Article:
REVIEW: Roadgear Digital Tire Gauge

For riders who care about their tires

By Genevieve Schmitt

I’m always on the quest for the perfect tire gauge. I need one that sits firmly on the valve stem and gives me an accurate reading the first time. So many of the pen style designs are flimsy and cheap so I wonder if their read out is even accurate.

So, I was excited… yes, I get excited over good tire gauges…when I was asked to test the newest digital tire gauge in Roadgear’s offerings. If you’ve been riding for a decade or more, you’re most likely familiar with Roadgear, the company out of Colorado thats been making high end performance and technical riding gear as well as offering riding accessories like tire gauges for more than 20 years.

The Roadgear gauge turned on with the face illuminated.

This Programmable Digital Tire Gauge is sturdy and well made. The face of it lights up when you press the “set” button to a nice blue color that’s easy to read in day and night. Press the tip on the tire valve stem until the PSI displays in the large readout. The display stays on for 10 seconds. The pressure displays in .5 pound increments so you get an exact reading.

The gauge fits easily on the valve stem the first time. No fumbling to get a secure fit. In tight spaces, like in the photo below where the wide handle of the gauge was hitting the tire rim, the tip swivels to allow for the depressor to fit.

Here the bulky handle of the gauge hits the tire rim preventing the tip from fully covering the valve stem; but fortunately the tip swivels giving me full access to the valve stem. I love that they thought of that!

What sets this tire gauge apart from the rest is its programmable nature. You can set the smart-chip microprocessor housed inside to the recommended tire pressure for both tires. It’s pretty easy to do with detailed instructions explaining how. Next time you check your tire pressure, not only will the current PSI show up, but so will the pre-programmed recommended PSI so you can compare the two to know if your tire pressure is too low…or too high. And that’s really all the programmable feature allows you to do, is compare the two readings so you know how off or on target you are.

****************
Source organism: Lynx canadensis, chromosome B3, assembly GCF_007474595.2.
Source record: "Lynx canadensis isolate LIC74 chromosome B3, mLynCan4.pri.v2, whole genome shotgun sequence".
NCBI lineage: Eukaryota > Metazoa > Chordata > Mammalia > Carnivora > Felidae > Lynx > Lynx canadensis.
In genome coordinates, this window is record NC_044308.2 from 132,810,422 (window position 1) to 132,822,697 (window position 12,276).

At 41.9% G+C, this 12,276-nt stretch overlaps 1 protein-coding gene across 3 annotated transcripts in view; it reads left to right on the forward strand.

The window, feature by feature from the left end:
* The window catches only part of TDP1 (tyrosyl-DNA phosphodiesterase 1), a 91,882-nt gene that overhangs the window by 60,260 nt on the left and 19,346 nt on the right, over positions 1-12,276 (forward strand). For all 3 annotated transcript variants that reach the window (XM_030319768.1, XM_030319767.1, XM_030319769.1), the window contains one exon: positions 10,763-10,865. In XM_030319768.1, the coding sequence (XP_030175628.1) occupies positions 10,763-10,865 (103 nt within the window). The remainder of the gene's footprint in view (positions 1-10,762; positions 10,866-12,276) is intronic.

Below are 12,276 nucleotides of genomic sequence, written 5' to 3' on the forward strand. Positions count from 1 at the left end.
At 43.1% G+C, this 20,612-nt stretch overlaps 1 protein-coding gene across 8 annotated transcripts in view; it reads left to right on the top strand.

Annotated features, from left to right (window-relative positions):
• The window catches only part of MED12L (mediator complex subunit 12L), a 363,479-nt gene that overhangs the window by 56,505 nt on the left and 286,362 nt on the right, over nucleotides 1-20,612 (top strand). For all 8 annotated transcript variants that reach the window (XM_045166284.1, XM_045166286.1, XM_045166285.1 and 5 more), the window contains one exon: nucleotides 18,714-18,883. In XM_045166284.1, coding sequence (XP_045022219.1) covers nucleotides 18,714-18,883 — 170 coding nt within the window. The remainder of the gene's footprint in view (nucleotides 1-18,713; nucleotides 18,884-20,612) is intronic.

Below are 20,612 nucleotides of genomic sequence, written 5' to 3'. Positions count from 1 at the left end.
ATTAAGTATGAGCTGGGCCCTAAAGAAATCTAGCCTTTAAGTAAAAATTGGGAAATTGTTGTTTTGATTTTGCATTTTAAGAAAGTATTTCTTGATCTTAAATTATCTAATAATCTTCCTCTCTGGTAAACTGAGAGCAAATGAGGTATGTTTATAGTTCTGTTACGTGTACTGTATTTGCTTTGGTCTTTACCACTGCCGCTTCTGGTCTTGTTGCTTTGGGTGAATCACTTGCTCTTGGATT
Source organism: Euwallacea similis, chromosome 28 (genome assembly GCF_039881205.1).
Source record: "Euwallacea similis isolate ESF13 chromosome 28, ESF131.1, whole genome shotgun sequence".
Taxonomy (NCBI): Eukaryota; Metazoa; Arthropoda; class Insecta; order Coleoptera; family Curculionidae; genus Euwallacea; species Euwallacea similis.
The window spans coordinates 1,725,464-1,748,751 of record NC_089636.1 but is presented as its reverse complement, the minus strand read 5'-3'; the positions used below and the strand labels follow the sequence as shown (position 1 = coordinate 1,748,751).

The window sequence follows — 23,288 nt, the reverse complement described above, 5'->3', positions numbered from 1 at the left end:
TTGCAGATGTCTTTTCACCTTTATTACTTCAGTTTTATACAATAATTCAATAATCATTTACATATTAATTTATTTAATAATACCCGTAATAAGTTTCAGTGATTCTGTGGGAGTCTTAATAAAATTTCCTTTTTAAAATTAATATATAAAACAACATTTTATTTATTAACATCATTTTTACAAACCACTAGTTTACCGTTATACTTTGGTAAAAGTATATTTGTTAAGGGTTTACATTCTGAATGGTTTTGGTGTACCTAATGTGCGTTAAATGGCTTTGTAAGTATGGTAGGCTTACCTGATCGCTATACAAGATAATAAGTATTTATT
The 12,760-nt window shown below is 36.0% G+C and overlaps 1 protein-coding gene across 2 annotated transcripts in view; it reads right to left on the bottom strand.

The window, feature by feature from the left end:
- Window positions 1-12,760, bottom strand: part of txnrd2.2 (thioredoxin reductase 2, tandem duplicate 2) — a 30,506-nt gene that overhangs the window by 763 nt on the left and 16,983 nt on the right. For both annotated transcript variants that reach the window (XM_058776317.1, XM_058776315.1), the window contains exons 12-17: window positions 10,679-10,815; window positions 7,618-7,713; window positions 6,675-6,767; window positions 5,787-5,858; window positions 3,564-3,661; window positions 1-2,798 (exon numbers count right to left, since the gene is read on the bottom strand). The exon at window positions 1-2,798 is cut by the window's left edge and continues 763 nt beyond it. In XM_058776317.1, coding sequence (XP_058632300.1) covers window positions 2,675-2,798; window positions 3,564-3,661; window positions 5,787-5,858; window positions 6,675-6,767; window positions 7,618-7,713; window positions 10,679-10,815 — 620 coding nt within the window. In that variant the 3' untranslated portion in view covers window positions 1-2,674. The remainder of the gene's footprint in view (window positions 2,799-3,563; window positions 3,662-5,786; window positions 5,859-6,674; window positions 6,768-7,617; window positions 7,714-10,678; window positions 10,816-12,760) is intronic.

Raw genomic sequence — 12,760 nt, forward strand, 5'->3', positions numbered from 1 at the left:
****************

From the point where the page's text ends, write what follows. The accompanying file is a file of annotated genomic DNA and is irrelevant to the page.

An icon of a motorcycle shows up when youre setting the target PSIs. Here the front tire target PSI is set for 35.

There is a small light on the unit…you press the large red button to turn it on…that shines a beam so you can find the valve stem if you’re checking pressure at night or in dark places. The handle is rubberized so you get a nice firm grip on it. I like that the gauge is larger than those pen style kind as I can easily find it in my saddlebag when I need it.

When the red button is pressed it turns on a tiny light that shines out the side to illuminate dark spaces.

If youre the type who often forgets details like what the recommended pressure is for each of your tires, this higher end tire gauge is nice to have. Roadgear’s Programmable Digital Tire Gauge sells for $32.90, a little more than you’re probably used to paying for a tire gauge but this is one you’ll have for a long time…a lot longer than those cheap pen style ones. I’ve probably been through 10 of those in 20 years of riding. I either lose them or they lose their effectiveness somehow—the measuring stick doesnt pop out properly when checking pressure.

One way to justify the expense of this programmable gauge is that you can use it on more than your motorcycle—like your car, an ATV, a trailer—any vehicle with tires where proper inflation is necessary. Visit for more information and to order online.

3 thoughts on REVIEW: Roadgear Digital Tire Gauge

  1. This looks like the ideal gauge! I can never remember the recommended pressure for my bike’s tires, so having it programmed in will be great. Good idea.

  2. Thank you for the article and the heads up. That is a great tire pressure gauge! I always hated the others; never felt like they read accurately and consistently.Pretty pricey though!

  3. This unit is identical to a Craftsman unit I bought at Sears several years ago (except for the motorcycle image). It works very well. The swivel head really allows the user to get into tight spots around the disc brakes of a motorcycle.

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